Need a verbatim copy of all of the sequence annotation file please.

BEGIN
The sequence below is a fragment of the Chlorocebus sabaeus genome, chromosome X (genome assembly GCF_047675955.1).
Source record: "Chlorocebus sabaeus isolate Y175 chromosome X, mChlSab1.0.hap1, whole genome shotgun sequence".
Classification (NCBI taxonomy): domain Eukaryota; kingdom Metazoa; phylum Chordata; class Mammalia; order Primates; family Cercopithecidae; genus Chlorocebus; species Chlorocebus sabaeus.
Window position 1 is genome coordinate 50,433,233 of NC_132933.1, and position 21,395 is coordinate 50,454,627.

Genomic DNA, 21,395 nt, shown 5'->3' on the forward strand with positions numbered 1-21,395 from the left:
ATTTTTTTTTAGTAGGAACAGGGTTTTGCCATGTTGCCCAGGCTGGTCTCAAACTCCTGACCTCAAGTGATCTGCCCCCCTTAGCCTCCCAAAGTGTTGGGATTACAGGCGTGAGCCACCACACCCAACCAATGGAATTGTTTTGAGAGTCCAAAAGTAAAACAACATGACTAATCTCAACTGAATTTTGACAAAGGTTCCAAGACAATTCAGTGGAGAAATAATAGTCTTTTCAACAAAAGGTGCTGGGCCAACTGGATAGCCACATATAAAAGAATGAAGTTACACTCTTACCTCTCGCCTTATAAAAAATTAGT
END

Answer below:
The sequence below is a fragment of the Chlorocebus sabaeus genome, chromosome X (genome assembly GCF_047675955.1).
Source record: "Chlorocebus sabaeus isolate Y175 chromosome X, mChlSab1.0.hap1, whole genome shotgun sequence".
Classification (NCBI taxonomy): domain Eukaryota; kingdom Metazoa; phylum Chordata; class Mammalia; order Primates; family Cercopithecidae; genus Chlorocebus; species Chlorocebus sabaeus.
Window position 1 is genome coordinate 50,433,233 of NC_132933.1, and position 21,395 is coordinate 50,454,627.

Genomic DNA, 21,395 nt, shown 5'->3' on the forward strand with positions numbered 1-21,395 from the left:
ATTTTTTTTTAGTAGGAACAGGGTTTTGCCATGTTGCCCAGGCTGGTCTCAAACTCCTGACCTCAAGTGATCTGCCCCCCTTAGCCTCCCAAAGTGTTGGGATTACAGGCGTGAGCCACCACACCCAACCAATGGAATTGTTTTGAGAGTCCAAAAGTAAAACAACATGACTAATCTCAACTGAATTTTGACAAAGGTTCCAAGACAATTCAGTGGAGAAATAATAGTCTTTTCAACAAAAGGTGCTGGGCCAACTGGATAGCCACATATAAAAGAATGAAGTTACACTCTTACCTCTCGCCTTATAAAAAATTAGT